Welcome, you poste a link and clearly stated that this is a crosspost, so this is no problem at all.


What you see is a very important feature. It makes the entries really unique.
The smart way: Calm down and take a deep breath, read posts and provided links attentively, try to understand and ask if necessary.
julietbravo
Posts:5
Joined: Mon Mar 14, 2016 2:49 pm

Postby julietbravo » Mon Mar 14, 2016 3:28 pm

Johannes_B wrote:What you see is a very important feature. It makes the entries really unique.


But I thought that using the Harvard style this should be abbreviated to bla (2008a), bla (2008b)?

Multiple references to the same author
If you cite different documents by the same author which were published in the same year, to distinguish between them add the letters a, b, c, etc. in lower case after the year. Repeat in the reference list.
Example: ... (Williamson, 2001a), (Williamson, 2001b) etc. ...

http://www.kit.nl/health/wp-content/uploads/sites/4/2014/09/Harvard-Ref.pdf
Johannes_B
Site Moderator
Posts:3638
Joined: Thu Nov 01, 2012 4:08 pm

Postby Johannes_B » Mon Mar 14, 2016 4:10 pm

Harvard Referencing just means author date referencing.

You stated yourself in your question, that it works if the author is the same (no matter if one name or a matching list of names), so you need an extra letter to uniquely cite.

Consider the following: Basu, Gonzales, Jesus, Fernandez (2009) and Basu, Smith, Edinborough, Wright (2009)

Would you feel confident to replace this with Basu (2009a) and Basu (2009b)?
The smart way: Calm down and take a deep breath, read posts and provided links attentively, try to understand and ask if necessary.
julietbravo
Posts:5
Joined: Mon Mar 14, 2016 2:49 pm

Postby julietbravo » Mon Mar 14, 2016 5:19 pm

I don't see the difference? I mean, two different papers which both have the exact same list of authors are abbreviated to "Basu et al. (2008a), Basu et al. (2008b)", with the resulting references as (this is actually what Bibtex/AGSM creates):

Basu, S., Vinuesa, J.-F. & Swift, A. (2008a), ‘Dynamic LES modeling of a diurnal cycle’, J. Appl. Meteor. 47(4), 1156–1174.
Basu, S., Vinuesa, J.-F. & Swift, A. (2008b), ‘An inconvenient ”truth” about using sensible heat flux as a surface boundary condition in models under stably stratified regimes’, Acta Geop. 56(1), 88–99.


Then why not do the same thing for two publications which have different authors, like in my example? As long as the addition a/b is also present in the bibliography (like in the example above), the in-text references are uniquely labeled?
Johannes_B
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Joined: Thu Nov 01, 2012 4:08 pm

Postby Johannes_B » Tue Mar 15, 2016 1:32 am

This is science/engineering ... when you don't know an answer but know the guy who might now the answer, you are golden.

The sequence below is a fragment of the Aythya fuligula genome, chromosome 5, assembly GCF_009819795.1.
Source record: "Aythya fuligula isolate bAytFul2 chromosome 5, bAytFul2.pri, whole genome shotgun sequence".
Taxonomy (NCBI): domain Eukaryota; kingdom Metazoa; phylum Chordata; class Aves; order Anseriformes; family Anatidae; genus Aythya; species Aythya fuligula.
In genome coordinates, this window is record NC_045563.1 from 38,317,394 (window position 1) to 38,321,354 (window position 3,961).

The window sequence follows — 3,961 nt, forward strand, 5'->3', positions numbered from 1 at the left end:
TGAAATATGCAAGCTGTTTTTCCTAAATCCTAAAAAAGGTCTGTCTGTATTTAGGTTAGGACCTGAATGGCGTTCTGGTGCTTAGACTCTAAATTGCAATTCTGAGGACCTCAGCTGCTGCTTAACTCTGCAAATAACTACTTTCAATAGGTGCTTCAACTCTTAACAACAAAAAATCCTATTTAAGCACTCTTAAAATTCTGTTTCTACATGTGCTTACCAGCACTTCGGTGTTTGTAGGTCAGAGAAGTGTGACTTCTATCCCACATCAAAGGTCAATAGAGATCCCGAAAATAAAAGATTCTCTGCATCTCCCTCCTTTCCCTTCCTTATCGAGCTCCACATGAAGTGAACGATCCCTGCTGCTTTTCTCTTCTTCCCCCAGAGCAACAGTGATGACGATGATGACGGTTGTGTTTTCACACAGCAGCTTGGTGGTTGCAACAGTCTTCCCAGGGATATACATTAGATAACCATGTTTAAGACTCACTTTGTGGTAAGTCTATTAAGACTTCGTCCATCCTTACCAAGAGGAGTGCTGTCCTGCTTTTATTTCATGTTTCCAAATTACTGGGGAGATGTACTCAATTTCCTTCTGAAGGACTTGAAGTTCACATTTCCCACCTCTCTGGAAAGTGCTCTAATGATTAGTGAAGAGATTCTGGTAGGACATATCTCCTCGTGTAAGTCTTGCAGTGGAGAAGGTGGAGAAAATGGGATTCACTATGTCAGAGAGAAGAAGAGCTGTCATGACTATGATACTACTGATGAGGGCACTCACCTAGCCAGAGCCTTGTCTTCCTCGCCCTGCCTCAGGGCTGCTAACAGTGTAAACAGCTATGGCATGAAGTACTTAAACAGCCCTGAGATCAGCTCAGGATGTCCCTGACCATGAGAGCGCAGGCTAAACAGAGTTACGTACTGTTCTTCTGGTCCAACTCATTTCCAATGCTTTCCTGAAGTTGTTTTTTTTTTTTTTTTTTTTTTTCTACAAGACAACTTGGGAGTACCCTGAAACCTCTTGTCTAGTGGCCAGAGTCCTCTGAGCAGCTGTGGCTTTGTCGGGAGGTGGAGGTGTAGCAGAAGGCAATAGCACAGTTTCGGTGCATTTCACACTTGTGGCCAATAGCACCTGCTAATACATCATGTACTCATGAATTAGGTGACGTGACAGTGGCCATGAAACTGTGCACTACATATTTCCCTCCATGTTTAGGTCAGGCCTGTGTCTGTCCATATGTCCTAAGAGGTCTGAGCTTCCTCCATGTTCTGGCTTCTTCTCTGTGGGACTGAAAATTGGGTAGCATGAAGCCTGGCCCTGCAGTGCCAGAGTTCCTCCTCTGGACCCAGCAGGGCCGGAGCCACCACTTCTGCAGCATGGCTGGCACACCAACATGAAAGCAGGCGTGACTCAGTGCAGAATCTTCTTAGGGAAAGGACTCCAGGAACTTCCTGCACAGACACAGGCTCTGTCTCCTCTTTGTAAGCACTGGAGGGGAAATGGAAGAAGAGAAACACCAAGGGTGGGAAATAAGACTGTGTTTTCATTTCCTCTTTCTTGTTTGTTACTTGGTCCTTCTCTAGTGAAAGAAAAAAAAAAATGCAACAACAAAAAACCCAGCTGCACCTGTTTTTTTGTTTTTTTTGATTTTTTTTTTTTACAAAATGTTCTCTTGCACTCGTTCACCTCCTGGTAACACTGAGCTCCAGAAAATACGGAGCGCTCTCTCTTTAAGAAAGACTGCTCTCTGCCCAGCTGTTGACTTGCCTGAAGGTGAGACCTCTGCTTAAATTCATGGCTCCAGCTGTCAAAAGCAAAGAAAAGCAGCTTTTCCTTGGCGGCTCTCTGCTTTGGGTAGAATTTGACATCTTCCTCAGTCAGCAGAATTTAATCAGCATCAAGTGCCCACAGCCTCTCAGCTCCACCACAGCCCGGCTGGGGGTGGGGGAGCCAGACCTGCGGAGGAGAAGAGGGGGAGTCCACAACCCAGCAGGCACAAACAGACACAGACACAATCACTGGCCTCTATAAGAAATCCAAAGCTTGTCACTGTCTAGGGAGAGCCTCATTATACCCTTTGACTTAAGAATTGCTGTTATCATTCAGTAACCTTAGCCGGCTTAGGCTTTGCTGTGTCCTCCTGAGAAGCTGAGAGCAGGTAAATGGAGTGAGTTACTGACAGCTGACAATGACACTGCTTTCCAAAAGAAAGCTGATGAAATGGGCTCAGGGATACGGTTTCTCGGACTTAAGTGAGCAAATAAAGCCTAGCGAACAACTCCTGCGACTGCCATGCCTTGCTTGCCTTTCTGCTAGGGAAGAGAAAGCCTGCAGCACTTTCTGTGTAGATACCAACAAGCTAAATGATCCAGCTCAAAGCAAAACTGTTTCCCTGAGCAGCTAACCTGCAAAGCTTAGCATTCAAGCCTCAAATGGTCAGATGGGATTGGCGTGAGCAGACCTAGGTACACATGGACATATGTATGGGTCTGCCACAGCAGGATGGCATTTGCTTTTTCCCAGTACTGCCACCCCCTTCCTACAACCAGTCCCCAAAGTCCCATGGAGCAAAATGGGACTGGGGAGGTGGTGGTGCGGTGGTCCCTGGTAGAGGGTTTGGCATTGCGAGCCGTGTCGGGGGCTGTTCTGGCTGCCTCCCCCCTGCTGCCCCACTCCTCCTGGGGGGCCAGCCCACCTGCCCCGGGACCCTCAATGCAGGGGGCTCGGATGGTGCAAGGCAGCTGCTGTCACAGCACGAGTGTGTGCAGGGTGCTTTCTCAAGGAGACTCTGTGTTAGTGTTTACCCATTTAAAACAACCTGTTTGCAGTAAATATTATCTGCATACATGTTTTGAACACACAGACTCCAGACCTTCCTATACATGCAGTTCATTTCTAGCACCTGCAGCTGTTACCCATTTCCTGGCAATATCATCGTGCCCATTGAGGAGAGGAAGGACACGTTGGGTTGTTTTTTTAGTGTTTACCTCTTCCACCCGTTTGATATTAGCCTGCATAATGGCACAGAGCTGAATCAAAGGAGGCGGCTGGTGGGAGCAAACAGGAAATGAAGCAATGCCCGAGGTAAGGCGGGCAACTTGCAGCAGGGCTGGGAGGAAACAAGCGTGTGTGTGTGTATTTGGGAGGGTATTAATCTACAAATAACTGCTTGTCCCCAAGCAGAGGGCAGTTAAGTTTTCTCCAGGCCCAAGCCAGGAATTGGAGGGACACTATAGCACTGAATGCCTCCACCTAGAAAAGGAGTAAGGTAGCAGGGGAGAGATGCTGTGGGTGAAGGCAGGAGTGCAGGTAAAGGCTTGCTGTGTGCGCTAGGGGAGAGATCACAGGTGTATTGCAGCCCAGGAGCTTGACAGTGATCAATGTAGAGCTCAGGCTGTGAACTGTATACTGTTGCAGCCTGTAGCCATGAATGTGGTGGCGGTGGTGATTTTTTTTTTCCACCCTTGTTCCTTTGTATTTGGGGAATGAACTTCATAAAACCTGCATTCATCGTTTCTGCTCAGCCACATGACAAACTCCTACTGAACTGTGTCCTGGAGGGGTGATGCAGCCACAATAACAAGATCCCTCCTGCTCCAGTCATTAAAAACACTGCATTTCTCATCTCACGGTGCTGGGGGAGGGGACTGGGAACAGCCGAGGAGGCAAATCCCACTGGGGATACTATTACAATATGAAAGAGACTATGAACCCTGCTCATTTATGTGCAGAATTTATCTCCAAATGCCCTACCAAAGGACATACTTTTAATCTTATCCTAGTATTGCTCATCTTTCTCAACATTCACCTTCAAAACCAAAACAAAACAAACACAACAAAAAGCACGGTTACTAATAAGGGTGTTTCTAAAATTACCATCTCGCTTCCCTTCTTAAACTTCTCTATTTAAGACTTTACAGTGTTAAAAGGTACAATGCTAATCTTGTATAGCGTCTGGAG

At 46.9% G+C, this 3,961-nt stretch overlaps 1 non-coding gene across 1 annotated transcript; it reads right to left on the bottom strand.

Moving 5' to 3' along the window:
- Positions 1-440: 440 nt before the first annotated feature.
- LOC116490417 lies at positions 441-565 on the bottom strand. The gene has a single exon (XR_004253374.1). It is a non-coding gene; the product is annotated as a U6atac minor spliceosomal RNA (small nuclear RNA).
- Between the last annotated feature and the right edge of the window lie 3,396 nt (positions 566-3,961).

I will add mico's answer tomorrow.
The smart way: Calm down and take a deep breath, read posts and provided links attentively, try to understand and ask if necessary.
Johannes_B
Site Moderator
Posts:3638
Joined: Thu Nov 01, 2012 4:08 pm

Postby Johannes_B » Tue Mar 15, 2016 7:45 pm

Mico posted an answer on TeX.SX:
Mico wrote:You've come across an unusual -- and admittedly rather severely under-documented -- feature (not a bug...) of the `agsm` bibliography style. Suppose two bib items labelled, say, `AA` and `BB` each have one or more authors. Crucially, suppose the *total number* of authors differs -- e.g., let bibitem `AA` have 3 authors and bibitem `BB` have 5 authors -- and suppose further that `AA` and `BB` share the same first author (say, `XYZ`) *and* the same publication year (say, `2000`).

When this occurs -- as is the case in the example you've posted -- the `agsm` bibliography style does *not* set the citation call-outs as `XYZ et al (2000a)` and `XYZ et al. (2000b)`, respectively. Instead, it lists *all author names* for both publications.

I suppose this is a fail-safe way of avoiding any kind of confusion over whose publication might be cited as `XYZ et al. (2000a)`.

The only time when you do get the `FirstAuthor et al (year)` citation call-out pattern is if (a) the two publications have the same authors (and thus the same *number* of authors) as well as the same publication year *and* (b) there is no other three-or-more-author publication in the bibliography that features the same first author and publication year.

Again, this feature of the `agsm` style is both uncommon (to put it neutrally) and, unfortunately, quite obscure and under-documented. I wouldn't call it a bug, though. If you truly can't stand this feature, it's probably a good idea to start looking for an alternative bibliography style.

An MWE and screenshot:



  1. \RequirePackage{filecontents}
  2. \begin{filecontents}{testagsm.bib}
  3. author = "XYZ", title = "x", journal= "y", year = 2000}
  4. author = "XYZ and B", title = "x", journal= "y", year = 2000}
  5. author = "XYZ and B and C", title = "x1", journal = "y", year = 2000}
  6. author = "XYZ and B and C", title = "x2", journal = "y", year = 2000}
  7. author = "XYZ and BB and CC and DD", title = "x", journal= "y", year = 2000}
  8. author = "XYZ and BBB and CCC and DDD and EEE", title = "x", journal= "y", year = 2000}
  9. author = "A and B and C", title = "D1", journal = "E1",
  10. year = 3001, volume = 1, number = 2, pages = "3-4"}
  11. author = "A and B and C", title = "D2", journal = "E2",
  12. year = 3001, volume = 5, number = 6, pages = "7-8"}
  13. \usepackage{natbib,har2nat}
  14. \setlength\parindent{0pt}% just for this example
The smart way: Calm down and take a deep breath, read posts and provided links attentively, try to understand and ask if necessary.